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Episode 1060: Dreams of Manderley

“I don’t feel anything. I’m just glad it’s over.”

The road to Manderley lay ahead. There was no moon. The sky above our heads was inky black. But the sky on the horizon was not dark at all. It was shot with crimson, like a splash of blood. And the ashes blew towards us with the salt wind from the sea.

And then Snidely Whiplash tied me to a barrel marked TNT, Daphne Du Maurier didn’t say, on the last page of Rebecca. She probably would have, if she’d thought of it, but I bet it didn’t even occur to her. I guess some people know how to write exciting conclusions and some people don’t, and that’s all there is to it.

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Episode 1057: Infinite Jest

“A whole tangle and labyrinth — I’m convinced that she’s somewhere there!”

It’s the same old story. You start out with another Earth on the opposite side of the sun, where all the good people are evil, and everyone’s got a mustache except the people who are supposed to have mustaches. But you can’t leave well enough alone.

Pretty soon, you’ve got people from the other universe popping up to cause trouble. They move into your house and call themselves Cassandra, and refuse to admit that they’re the spinoff. They demand crossovers and reboots and flash-forwards, rewriting time to suit their own purposes. Before you know it, you’ve got Skaro Daleks fighting Necros Daleks, and 616-Thor taking a spare hammer from Ultimate Thor, and two completely different ways for Edith Collins to die, and anything that you do to try to fix the problem only makes everything worse.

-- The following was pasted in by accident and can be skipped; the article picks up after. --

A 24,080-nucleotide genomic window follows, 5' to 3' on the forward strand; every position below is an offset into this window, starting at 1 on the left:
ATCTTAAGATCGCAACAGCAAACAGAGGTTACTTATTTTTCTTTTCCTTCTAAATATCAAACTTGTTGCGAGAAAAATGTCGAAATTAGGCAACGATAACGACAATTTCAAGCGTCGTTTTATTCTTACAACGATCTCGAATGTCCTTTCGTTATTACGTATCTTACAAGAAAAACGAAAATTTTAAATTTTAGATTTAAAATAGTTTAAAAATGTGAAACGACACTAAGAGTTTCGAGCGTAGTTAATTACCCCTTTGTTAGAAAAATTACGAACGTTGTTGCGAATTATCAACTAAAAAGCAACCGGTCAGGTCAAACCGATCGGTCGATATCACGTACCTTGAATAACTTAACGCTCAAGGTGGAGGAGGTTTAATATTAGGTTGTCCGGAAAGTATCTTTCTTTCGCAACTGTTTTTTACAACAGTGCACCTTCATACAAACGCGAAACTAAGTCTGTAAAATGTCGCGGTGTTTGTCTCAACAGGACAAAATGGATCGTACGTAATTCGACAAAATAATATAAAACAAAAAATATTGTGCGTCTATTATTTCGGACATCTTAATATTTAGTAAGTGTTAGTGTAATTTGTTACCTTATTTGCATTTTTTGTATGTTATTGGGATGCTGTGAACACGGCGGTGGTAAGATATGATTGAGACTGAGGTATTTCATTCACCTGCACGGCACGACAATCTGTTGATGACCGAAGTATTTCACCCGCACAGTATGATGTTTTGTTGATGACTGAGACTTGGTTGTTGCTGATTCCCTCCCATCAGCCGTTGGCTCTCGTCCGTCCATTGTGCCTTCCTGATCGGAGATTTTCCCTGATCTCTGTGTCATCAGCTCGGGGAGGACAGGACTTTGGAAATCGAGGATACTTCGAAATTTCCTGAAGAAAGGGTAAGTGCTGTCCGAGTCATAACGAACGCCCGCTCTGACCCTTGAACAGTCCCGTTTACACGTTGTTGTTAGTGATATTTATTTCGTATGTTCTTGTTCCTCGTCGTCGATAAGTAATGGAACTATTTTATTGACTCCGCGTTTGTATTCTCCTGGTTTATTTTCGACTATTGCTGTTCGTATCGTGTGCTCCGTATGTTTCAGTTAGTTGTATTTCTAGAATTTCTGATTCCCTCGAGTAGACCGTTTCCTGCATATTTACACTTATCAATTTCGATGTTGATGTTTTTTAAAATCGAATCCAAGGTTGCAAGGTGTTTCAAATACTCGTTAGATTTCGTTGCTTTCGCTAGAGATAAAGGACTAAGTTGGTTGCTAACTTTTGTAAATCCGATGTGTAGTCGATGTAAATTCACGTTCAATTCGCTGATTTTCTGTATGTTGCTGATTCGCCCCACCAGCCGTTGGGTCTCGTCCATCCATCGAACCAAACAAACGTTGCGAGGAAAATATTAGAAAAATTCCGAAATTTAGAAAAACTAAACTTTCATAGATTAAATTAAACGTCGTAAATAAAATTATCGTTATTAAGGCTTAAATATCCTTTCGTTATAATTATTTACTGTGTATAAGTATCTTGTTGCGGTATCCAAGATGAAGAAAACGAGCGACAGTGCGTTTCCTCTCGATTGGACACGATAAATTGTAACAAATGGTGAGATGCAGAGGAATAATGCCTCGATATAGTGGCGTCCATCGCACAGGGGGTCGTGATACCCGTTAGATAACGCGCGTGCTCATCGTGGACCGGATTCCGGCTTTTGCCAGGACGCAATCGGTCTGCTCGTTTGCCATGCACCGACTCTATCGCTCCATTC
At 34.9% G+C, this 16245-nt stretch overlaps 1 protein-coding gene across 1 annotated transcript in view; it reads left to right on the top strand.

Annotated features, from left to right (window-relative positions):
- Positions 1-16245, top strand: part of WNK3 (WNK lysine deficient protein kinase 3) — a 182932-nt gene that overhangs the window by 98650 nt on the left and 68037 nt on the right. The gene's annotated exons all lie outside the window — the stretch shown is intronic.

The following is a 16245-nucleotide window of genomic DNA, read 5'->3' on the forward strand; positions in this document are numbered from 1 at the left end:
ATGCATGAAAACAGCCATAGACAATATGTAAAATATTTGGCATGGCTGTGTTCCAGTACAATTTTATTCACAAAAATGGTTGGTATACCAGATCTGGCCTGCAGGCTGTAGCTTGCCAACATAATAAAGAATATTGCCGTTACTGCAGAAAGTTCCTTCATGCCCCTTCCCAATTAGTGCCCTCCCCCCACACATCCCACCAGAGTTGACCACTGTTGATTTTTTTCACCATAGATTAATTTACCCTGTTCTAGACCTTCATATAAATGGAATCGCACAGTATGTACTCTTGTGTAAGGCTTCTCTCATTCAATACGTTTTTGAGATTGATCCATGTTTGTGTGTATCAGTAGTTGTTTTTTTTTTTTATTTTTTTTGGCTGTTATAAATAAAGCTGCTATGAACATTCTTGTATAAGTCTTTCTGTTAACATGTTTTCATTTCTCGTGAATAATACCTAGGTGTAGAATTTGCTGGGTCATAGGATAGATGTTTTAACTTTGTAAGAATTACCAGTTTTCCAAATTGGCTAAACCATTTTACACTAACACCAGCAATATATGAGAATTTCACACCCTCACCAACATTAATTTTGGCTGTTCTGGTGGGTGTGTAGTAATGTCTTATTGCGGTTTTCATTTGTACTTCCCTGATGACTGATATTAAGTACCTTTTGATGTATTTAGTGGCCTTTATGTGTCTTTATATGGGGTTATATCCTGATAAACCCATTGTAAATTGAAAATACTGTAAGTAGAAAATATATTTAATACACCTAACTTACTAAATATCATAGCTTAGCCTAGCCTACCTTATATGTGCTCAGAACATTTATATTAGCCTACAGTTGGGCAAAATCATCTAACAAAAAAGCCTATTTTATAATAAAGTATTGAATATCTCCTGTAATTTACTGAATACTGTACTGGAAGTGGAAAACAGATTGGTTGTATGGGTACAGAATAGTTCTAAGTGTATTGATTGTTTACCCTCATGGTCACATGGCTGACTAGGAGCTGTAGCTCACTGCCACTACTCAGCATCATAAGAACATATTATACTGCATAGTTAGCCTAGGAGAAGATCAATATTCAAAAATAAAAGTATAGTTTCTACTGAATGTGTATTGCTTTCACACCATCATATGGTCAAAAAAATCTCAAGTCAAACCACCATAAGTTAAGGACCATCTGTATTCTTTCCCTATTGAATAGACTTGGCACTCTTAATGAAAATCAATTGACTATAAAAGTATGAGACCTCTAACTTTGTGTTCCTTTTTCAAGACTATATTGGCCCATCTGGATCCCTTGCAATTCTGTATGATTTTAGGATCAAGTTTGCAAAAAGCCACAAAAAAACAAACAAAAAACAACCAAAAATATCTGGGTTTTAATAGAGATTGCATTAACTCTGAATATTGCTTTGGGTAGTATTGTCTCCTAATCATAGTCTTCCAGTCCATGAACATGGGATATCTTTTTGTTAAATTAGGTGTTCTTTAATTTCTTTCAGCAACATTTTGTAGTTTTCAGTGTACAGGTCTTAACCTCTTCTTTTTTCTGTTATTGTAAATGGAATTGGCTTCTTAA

They say that those who don’t remember the past are doomed to repeat it, but it turns out the people who do remember the past repeat it even more. It’s gonna get repeated either way.

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Episode 842: Graduation Day

“Does he even know you are not, shall we say, an ordinary being?”

So once again the bat/man arrives on the scene, for a last-minute rescue. The supervillain has kidnapped Barnabas’ time-tossed best friend, and locked her away in a secret chamber hidden in the old mill. She’s bound to a chair with her mouth gagged, looking straight down the barrel of a revolver. There’s a string tied between the doorknob and the gun’s trigger, so that whoever opens the door becomes Julia’s executioner.

And how does Barnabas save his friend from this diabolical trap? Well, he doesn’t, obviously. He just opens the door, and the gun fires, and Julia dies. Duh. This is Barnabas Collins. He fails at everything.

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Episode 828: It’s My Skeleton

“The sealed room — that’s my room! And the skeleton is my skeleton!”

There’s a special guest star on the blog today: eccentric millionaire Stephen Robinson, a long-time reader and commenter who I wanted to hang out with and watch Dark Shadows.

Danny:  Hello, Stephen! I’m speaking with you through my time television, which is built into a cupboard that I wasn’t using anyway.